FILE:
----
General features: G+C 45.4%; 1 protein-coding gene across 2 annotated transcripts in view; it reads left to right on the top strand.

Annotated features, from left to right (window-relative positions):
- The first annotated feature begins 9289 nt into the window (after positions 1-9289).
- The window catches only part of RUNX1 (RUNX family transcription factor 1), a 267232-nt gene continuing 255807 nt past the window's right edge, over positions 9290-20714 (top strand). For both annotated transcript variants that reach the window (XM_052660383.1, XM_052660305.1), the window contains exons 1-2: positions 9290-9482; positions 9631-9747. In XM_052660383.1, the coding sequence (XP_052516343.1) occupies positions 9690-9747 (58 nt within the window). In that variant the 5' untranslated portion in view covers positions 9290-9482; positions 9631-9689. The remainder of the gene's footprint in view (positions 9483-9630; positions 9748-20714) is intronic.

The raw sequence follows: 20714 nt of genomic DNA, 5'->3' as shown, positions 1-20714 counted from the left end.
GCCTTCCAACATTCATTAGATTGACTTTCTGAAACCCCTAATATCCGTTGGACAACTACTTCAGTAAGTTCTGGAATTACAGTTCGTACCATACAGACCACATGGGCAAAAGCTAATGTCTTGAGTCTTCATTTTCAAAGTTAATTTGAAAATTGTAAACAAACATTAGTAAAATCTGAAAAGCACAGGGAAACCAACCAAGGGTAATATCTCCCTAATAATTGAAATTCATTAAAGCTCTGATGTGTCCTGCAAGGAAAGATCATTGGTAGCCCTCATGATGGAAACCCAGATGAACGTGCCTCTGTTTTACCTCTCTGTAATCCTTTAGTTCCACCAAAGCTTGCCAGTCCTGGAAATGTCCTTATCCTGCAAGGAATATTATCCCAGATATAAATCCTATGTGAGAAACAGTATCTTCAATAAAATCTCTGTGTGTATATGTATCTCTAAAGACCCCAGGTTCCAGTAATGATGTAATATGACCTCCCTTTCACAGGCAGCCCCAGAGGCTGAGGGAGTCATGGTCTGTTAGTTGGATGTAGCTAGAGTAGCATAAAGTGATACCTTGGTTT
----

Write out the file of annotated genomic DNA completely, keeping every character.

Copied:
General features: G+C 45.4%; 1 protein-coding gene across 2 annotated transcripts in view; it reads left to right on the top strand.

Annotated features, from left to right (window-relative positions):
- The first annotated feature begins 9289 nt into the window (after positions 1-9289).
- The window catches only part of RUNX1 (RUNX family transcription factor 1), a 267232-nt gene continuing 255807 nt past the window's right edge, over positions 9290-20714 (top strand). For both annotated transcript variants that reach the window (XM_052660383.1, XM_052660305.1), the window contains exons 1-2: positions 9290-9482; positions 9631-9747. In XM_052660383.1, the coding sequence (XP_052516343.1) occupies positions 9690-9747 (58 nt within the window). In that variant the 5' untranslated portion in view covers positions 9290-9482; positions 9631-9689. The remainder of the gene's footprint in view (positions 9483-9630; positions 9748-20714) is intronic.

The raw sequence follows: 20714 nt of genomic DNA, 5'->3' as shown, positions 1-20714 counted from the left end.
GCCTTCCAACATTCATTAGATTGACTTTCTGAAACCCCTAATATCCGTTGGACAACTACTTCAGTAAGTTCTGGAATTACAGTTCGTACCATACAGACCACATGGGCAAAAGCTAATGTCTTGAGTCTTCATTTTCAAAGTTAATTTGAAAATTGTAAACAAACATTAGTAAAATCTGAAAAGCACAGGGAAACCAACCAAGGGTAATATCTCCCTAATAATTGAAATTCATTAAAGCTCTGATGTGTCCTGCAAGGAAAGATCATTGGTAGCCCTCATGATGGAAACCCAGATGAACGTGCCTCTGTTTTACCTCTCTGTAATCCTTTAGTTCCACCAAAGCTTGCCAGTCCTGGAAATGTCCTTATCCTGCAAGGAATATTATCCCAGATATAAATCCTATGTGAGAAACAGTATCTTCAATAAAATCTCTGTGTGTATATGTATCTCTAAAGACCCCAGGTTCCAGTAATGATGTAATATGACCTCCCTTTCACAGGCAGCCCCAGAGGCTGAGGGAGTCATGGTCTGTTAGTTGGATGTAGCTAGAGTAGCATAAAGTGATACCTTGGTTT